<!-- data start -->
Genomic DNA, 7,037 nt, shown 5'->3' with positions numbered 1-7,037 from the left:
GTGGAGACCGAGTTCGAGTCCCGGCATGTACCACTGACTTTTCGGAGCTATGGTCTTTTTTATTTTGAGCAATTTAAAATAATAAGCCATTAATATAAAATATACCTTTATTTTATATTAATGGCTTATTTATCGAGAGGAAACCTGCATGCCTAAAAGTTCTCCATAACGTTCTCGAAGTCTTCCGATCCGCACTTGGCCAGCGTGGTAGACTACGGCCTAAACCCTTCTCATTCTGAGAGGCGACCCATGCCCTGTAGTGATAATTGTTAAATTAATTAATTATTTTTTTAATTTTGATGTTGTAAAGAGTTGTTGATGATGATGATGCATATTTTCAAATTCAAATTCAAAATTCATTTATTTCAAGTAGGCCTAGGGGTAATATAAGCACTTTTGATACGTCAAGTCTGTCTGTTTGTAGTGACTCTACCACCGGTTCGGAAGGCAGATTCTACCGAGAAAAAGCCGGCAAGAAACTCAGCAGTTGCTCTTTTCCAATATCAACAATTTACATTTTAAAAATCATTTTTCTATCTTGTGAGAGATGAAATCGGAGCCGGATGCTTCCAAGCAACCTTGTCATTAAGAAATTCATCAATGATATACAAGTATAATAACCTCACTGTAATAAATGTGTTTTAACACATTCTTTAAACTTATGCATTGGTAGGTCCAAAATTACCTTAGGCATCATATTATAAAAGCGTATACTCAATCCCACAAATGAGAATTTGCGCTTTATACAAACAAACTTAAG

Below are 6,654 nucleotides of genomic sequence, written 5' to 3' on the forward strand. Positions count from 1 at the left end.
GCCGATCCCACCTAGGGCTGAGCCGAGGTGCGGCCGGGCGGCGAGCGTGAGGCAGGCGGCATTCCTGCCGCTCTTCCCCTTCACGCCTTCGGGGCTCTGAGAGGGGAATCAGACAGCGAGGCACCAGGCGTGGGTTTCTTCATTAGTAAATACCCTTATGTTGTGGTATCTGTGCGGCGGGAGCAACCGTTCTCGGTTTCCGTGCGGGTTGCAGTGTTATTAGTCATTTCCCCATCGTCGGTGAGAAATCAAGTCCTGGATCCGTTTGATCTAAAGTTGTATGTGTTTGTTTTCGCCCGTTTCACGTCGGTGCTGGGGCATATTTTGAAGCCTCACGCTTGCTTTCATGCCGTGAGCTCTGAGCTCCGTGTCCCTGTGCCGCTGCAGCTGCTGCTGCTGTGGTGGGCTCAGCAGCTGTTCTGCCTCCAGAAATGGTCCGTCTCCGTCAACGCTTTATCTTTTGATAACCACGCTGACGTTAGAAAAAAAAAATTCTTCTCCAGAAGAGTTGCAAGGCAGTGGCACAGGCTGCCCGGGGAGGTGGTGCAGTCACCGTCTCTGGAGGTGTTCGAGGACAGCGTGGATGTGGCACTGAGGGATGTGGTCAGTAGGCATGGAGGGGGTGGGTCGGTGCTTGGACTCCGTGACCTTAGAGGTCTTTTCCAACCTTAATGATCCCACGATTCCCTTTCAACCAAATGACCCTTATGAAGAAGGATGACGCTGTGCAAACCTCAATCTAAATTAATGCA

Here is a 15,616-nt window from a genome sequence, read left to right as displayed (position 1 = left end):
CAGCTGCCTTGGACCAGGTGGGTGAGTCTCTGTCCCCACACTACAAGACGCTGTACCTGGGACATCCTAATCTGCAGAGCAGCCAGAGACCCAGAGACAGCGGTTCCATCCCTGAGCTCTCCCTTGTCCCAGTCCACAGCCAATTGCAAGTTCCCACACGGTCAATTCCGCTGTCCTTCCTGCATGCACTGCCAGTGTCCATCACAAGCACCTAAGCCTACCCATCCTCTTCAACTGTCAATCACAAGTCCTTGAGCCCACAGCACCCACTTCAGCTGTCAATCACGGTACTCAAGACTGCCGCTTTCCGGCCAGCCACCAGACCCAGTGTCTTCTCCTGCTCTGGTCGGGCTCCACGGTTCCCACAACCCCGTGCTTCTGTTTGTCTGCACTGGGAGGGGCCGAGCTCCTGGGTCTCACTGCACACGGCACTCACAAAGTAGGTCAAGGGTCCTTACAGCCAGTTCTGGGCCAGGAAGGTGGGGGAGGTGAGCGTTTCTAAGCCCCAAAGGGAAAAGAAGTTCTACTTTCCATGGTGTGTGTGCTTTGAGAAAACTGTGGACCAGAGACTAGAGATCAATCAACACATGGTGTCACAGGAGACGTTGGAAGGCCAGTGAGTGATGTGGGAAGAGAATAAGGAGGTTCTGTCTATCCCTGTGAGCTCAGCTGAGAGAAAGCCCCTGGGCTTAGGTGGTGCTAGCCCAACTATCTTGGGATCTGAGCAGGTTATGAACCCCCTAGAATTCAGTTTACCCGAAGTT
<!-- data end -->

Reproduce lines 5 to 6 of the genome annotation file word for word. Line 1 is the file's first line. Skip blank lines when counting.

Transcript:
Here is a 15,616-nt window from a genome sequence, read left to right as displayed (position 1 = left end):
CAGCTGCCTTGGACCAGGTGGGTGAGTCTCTGTCCCCACACTACAAGACGCTGTACCTGGGACATCCTAATCTGCAGAGCAGCCAGAGACCCAGAGACAGCGGTTCCATCCCTGAGCTCTCCCTTGTCCCAGTCCACAGCCAATTGCAAGTTCCCACACGGTCAATTCCGCTGTCCTTCCTGCATGCACTGCCAGTGTCCATCACAAGCACCTAAGCCTACCCATCCTCTTCAACTGTCAATCACAAGTCCTTGAGCCCACAGCACCCACTTCAGCTGTCAATCACGGTACTCAAGACTGCCGCTTTCCGGCCAGCCACCAGACCCAGTGTCTTCTCCTGCTCTGGTCGGGCTCCACGGTTCCCACAACCCCGTGCTTCTGTTTGTCTGCACTGGGAGGGGCCGAGCTCCTGGGTCTCACTGCACACGGCACTCACAAAGTAGGTCAAGGGTCCTTACAGCCAGTTCTGGGCCAGGAAGGTGGGGGAGGTGAGCGTTTCTAAGCCCCAAAGGGAAAAGAAGTTCTACTTTCCATGGTGTGTGTGCTTTGAGAAAACTGTGGACCAGAGACTAGAGATCAATCAACACATGGTGTCACAGGAGACGTTGGAAGGCCAGTGAGTGATGTGGGAAGAGAATAAGGAGGTTCTGTCTATCCCTGTGAGCTCAGCTGAGAGAAAGCCCCTGGGCTTAGGTGGTGCTAGCCCAACTATCTTGGGATCTGAGCAGGTTATGAACCCCCTAGAATTCAGTTTACCCGAAGTT